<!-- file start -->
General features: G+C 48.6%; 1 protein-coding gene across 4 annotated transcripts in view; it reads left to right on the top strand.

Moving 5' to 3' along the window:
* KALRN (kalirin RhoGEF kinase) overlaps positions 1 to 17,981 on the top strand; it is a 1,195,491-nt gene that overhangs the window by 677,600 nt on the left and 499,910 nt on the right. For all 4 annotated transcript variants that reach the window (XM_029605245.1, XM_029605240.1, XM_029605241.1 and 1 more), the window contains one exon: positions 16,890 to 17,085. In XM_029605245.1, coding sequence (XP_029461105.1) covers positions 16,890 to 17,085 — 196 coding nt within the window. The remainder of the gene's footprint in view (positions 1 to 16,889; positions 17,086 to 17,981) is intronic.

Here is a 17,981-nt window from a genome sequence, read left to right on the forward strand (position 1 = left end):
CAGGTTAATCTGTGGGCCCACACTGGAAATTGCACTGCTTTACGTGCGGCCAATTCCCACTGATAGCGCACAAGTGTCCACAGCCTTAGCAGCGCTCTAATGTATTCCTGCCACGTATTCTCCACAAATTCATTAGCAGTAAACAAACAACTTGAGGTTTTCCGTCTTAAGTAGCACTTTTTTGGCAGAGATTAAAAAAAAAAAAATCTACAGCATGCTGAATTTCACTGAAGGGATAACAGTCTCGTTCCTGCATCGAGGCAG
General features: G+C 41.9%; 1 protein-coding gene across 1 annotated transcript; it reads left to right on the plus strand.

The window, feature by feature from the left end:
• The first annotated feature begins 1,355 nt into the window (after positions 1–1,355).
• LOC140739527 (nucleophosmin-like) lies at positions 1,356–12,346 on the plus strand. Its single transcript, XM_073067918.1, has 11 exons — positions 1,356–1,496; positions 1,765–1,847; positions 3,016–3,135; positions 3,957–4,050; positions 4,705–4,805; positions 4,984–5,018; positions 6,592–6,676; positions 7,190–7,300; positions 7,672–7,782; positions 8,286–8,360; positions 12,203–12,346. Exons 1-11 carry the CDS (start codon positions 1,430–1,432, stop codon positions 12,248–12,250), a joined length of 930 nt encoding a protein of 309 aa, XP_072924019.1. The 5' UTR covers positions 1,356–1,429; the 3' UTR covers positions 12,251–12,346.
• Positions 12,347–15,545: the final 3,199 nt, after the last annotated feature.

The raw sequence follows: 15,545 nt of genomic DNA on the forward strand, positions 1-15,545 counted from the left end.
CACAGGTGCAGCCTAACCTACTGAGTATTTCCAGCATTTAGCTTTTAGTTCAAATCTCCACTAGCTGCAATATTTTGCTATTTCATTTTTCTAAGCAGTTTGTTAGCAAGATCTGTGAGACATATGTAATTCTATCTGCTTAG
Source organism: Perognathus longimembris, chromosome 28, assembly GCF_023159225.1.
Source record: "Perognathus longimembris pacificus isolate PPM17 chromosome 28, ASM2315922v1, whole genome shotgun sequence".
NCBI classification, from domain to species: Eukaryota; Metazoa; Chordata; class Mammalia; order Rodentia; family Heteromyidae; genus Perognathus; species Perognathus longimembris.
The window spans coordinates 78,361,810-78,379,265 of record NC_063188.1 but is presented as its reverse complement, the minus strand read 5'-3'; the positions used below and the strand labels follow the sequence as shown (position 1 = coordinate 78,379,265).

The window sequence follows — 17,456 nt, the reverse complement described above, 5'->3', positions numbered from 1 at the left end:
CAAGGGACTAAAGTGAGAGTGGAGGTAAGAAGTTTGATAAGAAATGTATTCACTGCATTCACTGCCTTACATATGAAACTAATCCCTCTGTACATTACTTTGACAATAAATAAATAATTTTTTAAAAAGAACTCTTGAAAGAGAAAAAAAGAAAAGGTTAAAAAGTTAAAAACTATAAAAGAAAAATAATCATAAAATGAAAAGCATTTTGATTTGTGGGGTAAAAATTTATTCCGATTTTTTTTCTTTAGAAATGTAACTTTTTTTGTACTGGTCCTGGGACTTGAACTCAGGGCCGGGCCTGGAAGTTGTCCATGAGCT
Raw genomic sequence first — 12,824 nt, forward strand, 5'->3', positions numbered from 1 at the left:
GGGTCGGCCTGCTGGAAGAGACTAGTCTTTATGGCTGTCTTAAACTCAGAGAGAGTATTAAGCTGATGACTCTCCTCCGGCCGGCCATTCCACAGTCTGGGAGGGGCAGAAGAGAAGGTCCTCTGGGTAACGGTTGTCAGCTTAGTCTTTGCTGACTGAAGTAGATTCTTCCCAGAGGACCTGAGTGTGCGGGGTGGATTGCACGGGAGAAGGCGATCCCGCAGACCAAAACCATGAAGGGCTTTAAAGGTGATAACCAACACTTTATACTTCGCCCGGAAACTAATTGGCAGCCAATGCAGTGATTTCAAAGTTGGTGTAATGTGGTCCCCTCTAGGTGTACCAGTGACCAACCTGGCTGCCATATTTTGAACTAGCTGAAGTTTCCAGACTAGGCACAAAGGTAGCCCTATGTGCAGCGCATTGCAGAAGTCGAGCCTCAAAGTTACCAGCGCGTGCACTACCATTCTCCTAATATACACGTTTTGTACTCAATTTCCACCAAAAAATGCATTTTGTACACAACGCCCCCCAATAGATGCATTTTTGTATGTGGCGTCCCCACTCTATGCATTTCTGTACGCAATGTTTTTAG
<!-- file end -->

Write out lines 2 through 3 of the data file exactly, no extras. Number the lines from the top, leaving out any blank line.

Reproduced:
Moving 5' to 3' along the window:
* KALRN (kalirin RhoGEF kinase) overlaps positions 1 to 17,981 on the top strand; it is a 1,195,491-nt gene that overhangs the window by 677,600 nt on the left and 499,910 nt on the right. For all 4 annotated transcript variants that reach the window (XM_029605245.1, XM_029605240.1, XM_029605241.1 and 1 more), the window contains one exon: positions 16,890 to 17,085. In XM_029605245.1, coding sequence (XP_029461105.1) covers positions 16,890 to 17,085 — 196 coding nt within the window. The remainder of the gene's footprint in view (positions 1 to 16,889; positions 17,086 to 17,981) is intronic.